• The application in which your product or component will be used
  • The target functionality of the product or component
  • The user interface that will enable communication between your product and its user

If your project is still in the electrical prototyping phase, you’ll find that it’s easier to communicate your requirements than to define specific components. By leaning into the former versus the latter, you grant your manufacturing partner the flexibility to select the best parts for your project.

You’ll also benefit from improved quoting accuracy when your product developer understands the full scope of your project, from concept to creation.

3. Shamelessly share your production budget goals 

Nobody benefits from keeping secrets (unless you’re throwing us a surprise party, in which case: what time should we show up?)

Be transparent with your contract manufacturer about your production budget goals, and prepare to have an honest conversation about how to reasonably work within that budget. In most cases, your manufacturing partner will be able to accommodate budgetary constraints, even if your pricing target is aggressive.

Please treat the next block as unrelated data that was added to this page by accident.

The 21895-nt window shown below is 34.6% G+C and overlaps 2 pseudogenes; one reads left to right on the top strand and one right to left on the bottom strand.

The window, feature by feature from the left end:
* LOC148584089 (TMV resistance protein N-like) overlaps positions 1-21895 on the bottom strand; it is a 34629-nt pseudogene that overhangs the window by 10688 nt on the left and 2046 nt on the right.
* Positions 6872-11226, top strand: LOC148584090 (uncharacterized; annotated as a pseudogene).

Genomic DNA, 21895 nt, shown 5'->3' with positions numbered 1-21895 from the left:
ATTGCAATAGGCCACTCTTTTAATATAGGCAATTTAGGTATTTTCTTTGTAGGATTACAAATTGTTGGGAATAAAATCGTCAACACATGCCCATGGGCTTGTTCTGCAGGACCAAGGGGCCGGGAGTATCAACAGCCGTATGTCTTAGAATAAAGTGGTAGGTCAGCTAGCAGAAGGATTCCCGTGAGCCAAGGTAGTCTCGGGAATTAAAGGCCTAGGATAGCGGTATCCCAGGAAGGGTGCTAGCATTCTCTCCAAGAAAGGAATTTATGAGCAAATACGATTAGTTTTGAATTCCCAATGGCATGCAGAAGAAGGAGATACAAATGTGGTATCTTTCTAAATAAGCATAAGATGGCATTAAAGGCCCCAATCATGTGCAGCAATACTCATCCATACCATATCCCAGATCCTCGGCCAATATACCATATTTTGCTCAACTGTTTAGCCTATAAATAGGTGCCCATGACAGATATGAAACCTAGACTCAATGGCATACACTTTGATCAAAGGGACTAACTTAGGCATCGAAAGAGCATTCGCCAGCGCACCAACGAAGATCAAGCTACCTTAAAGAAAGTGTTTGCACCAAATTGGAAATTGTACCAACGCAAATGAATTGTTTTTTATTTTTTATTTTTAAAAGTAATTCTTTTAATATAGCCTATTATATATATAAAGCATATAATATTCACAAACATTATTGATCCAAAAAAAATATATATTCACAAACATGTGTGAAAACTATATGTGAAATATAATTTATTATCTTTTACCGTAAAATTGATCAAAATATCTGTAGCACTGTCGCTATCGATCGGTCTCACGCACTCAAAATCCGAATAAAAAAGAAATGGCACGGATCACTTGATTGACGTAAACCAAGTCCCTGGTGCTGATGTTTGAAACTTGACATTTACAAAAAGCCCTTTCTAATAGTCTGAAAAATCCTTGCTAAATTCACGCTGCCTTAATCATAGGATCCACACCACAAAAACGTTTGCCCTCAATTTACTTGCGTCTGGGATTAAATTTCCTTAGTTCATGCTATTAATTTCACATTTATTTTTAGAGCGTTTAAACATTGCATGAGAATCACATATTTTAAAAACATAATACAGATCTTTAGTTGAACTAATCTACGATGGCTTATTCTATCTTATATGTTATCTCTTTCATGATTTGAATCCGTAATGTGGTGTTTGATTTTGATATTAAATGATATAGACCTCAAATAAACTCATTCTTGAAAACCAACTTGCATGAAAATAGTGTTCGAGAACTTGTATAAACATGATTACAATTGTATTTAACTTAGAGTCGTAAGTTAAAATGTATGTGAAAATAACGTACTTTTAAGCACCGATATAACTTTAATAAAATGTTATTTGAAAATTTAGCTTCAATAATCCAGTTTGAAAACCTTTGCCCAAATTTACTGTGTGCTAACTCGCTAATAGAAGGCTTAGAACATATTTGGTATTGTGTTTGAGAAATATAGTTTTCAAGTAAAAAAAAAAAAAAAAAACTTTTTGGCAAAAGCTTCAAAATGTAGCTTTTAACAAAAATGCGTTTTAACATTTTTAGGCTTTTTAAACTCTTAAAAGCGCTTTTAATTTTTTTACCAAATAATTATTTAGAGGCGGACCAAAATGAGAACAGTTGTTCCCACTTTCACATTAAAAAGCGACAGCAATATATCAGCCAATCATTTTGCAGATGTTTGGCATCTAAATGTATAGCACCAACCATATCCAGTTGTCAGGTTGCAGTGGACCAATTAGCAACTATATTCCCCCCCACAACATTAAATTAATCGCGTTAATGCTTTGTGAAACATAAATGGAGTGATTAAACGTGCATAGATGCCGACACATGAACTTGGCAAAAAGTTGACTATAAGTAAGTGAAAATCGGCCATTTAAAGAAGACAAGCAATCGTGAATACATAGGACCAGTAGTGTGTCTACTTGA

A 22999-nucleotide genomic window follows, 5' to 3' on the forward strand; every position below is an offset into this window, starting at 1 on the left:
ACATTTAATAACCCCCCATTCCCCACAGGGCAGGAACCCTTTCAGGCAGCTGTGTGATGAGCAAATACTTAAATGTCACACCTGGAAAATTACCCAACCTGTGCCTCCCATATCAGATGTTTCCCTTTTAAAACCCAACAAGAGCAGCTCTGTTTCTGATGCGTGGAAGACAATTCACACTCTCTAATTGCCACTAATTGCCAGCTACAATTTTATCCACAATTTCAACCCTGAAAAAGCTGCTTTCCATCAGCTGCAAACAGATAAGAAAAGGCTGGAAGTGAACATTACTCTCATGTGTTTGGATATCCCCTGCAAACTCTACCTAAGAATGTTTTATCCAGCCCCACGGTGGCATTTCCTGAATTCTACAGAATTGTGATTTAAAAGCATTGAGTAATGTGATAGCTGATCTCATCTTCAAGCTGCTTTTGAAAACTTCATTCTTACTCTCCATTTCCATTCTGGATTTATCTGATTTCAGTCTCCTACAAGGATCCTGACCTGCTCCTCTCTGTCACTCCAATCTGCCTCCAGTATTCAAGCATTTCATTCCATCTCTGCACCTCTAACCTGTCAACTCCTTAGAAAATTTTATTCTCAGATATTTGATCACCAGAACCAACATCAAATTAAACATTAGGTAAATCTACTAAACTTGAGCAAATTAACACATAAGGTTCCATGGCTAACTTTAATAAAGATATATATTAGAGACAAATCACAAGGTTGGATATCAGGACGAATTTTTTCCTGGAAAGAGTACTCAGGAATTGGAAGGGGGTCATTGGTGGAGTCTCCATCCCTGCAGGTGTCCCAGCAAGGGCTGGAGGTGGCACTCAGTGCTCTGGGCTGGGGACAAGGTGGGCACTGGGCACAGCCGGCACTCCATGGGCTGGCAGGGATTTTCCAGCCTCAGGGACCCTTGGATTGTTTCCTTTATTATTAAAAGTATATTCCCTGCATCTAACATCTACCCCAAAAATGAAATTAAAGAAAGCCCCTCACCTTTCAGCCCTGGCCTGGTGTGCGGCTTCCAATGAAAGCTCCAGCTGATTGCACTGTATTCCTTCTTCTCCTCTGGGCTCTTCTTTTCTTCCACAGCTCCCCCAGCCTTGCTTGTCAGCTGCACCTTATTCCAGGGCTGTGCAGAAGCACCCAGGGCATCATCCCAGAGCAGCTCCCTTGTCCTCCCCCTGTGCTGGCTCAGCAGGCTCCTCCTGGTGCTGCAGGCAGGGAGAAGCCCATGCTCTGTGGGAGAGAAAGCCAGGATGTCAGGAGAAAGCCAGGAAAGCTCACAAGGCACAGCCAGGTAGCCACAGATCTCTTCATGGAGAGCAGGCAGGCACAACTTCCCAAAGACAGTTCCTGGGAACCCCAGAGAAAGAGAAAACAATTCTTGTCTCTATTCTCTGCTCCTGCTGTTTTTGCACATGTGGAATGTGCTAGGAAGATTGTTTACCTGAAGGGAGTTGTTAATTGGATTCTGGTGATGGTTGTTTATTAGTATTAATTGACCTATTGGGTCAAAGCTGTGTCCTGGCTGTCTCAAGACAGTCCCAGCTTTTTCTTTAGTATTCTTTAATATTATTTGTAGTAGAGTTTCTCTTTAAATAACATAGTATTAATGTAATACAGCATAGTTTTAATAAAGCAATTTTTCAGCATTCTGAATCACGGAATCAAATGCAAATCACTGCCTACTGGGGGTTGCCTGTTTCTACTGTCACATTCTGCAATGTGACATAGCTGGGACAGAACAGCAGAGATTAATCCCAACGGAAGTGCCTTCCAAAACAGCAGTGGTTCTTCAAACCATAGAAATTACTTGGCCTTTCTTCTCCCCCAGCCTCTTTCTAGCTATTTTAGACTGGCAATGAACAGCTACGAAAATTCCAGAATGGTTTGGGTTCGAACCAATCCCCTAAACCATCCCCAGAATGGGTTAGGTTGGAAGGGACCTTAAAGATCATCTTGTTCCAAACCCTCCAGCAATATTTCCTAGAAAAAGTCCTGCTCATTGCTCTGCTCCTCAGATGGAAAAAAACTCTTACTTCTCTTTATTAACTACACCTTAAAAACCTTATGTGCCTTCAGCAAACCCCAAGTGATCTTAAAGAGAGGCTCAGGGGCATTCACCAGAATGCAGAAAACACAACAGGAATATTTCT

Collaborate with them to identify opportunities to cut costs while still achieving your product’s primary goals. Even if some of your requirements leave little room for saving money (such as meeting military specifications for aerospace components), you’ll benefit from communicating candidly about your budget for development and product engineering services.

4. Test, test, and test again 

It’s not enough to take your electromechanical component “for a spin” before launching the design into production. Appropriate product testing is absolutely necessary for ensuring the proper functioning of any component. Testing is even more important when electronics are involved because so much more can go wrong!

Not convinced? 

Without testing (or with inadequate testing), your component could enter production only to encounter a product failure that ultimately costs tens of thousands of dollars to remedy. We’ve seen it happen, and we’d never want it to happen to you.